The Fair #3
A Little Help

by Angie

Follows The Mentor

It was hot in the apartment! Vin rolled over and groaned at the humid air that refused to give him any ease. The window air conditioner in his tiny Purgatory apartment kept blowing the circuit breaker and the building owner refused to have the box serviced. The box fan circulated the air but did nothing to cool it. Giving up on the idea of getting any more sleep, he rolled off of the bed and headed for the shower. After he had dressed, he headed for the office, at least it was cool there.

Buck and JD entered the Team 7 office carrying the box of donuts and bagels they had picked up on their way to work. The paused at the sight of the sharpshooter stretched out with his boots resting on the desk as his head rested against a jacket bundled up on his shoulder.

“Damn, air conditioner must be out at his place again,” Buck complained. They had offered Vin a place at their apartment until the heat wave that gripped Denver was over. Nathan and Josiah had made the same offer, but the stubborn Texan chose to tough it out and stay in his own place.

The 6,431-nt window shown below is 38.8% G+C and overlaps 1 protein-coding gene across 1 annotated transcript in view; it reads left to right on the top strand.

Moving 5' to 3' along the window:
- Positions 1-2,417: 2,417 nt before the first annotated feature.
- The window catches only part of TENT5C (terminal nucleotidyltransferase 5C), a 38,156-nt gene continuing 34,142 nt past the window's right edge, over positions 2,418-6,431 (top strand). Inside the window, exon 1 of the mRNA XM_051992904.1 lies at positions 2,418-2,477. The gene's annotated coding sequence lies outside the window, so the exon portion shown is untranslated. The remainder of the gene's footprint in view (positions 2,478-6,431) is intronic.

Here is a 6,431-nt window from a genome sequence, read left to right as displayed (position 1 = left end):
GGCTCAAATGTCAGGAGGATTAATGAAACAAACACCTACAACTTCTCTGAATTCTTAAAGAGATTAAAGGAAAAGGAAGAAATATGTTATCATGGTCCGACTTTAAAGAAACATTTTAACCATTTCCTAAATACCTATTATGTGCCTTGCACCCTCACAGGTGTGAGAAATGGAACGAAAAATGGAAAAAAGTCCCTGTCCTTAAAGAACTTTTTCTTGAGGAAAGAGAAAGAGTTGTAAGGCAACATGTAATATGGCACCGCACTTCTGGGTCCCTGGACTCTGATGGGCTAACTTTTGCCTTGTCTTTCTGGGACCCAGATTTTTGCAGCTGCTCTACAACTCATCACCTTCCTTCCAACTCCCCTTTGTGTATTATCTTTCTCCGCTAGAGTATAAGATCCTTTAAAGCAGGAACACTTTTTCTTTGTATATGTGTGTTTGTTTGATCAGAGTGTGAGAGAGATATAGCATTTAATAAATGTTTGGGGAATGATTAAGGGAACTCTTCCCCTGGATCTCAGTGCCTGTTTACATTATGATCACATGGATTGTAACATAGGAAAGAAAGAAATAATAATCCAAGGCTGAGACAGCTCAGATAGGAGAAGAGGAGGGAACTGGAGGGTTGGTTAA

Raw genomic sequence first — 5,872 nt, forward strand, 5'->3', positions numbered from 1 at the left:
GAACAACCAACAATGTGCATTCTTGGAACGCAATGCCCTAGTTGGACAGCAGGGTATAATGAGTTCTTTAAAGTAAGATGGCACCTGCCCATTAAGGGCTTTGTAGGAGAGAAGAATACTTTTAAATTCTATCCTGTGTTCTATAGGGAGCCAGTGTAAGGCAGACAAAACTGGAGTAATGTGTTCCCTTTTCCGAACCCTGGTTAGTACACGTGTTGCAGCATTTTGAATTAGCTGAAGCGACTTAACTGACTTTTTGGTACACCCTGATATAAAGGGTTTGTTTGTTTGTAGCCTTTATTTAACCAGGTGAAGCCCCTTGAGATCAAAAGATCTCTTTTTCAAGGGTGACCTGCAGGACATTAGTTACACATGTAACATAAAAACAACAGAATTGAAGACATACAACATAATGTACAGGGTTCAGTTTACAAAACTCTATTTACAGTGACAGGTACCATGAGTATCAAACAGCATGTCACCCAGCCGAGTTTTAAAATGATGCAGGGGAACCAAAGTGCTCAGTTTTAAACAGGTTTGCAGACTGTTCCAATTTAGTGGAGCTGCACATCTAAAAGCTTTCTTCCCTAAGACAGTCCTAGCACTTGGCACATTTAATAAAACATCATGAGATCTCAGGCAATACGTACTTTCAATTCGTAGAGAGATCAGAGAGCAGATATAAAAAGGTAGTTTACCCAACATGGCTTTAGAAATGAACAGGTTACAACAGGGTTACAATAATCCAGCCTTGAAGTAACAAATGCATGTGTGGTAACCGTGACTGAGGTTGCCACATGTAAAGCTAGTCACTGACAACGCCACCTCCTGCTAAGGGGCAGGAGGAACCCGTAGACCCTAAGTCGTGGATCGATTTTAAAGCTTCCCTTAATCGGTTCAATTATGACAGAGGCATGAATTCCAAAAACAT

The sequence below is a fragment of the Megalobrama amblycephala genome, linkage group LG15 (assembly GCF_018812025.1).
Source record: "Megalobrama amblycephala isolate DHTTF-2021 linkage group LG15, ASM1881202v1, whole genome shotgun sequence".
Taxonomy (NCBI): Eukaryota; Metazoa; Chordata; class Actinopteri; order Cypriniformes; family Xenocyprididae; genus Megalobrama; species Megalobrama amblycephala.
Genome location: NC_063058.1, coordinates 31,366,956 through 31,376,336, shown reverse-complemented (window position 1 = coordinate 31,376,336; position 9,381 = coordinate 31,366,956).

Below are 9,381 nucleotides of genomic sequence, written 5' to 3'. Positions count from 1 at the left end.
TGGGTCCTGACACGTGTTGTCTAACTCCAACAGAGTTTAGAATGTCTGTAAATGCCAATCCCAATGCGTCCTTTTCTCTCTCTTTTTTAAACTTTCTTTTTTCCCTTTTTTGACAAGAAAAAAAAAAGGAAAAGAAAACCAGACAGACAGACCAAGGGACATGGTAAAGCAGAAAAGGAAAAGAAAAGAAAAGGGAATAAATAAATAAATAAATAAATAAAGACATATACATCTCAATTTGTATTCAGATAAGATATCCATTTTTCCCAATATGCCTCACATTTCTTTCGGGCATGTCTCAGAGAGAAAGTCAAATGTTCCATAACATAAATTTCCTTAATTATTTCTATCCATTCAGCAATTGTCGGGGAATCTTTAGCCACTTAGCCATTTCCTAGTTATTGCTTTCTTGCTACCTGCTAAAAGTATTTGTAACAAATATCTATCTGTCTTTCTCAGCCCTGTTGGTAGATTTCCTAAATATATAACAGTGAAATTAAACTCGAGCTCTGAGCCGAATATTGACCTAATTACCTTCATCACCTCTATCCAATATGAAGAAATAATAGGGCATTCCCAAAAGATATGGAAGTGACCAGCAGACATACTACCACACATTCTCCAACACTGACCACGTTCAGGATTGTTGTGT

“Wonder what time he got in,” JD commented softly.

“About an hour ago. And the circuit breaker blew three times last night. Every time I reset mine, it blew the one downstairs. Maria and Paul just had a baby and they need the air conditioner in their place more than I do,” Vin explained.

Chris and the others arrived later and they had a brief meeting in the conference room before the team leader had to head out to a meeting with ADA Travis. Ezra and Josiah were scheduled for the firing range. Every ATF agent was required to spend a minimum number of hours there every three months. Buck and JD had finished their hours last month and Nathan was scheduled for the next week’s session. Chris and Vin exceeded the number of hours consistently.


The long hours of the quiet day drew to a close and the men headed for their vehicles. Buck followed the sharpshooter to his Jeep, still trying to coax him into staying at the CDC. When Vin started the engine and backed away, nearly getting Buck’s toe with the front tire, he finally gave up.

Knowing there was nothing worth eating at his place, Vin stopped at the little grocery store near the apartment. He picked up only the barest necessities because he didn’t know if he would stay at his place if the heat wave didn’t break soon. Tossing a few articles into the basket, he headed for the registers at the front of the store. He didn’t notice the boy watching him from outside of the store.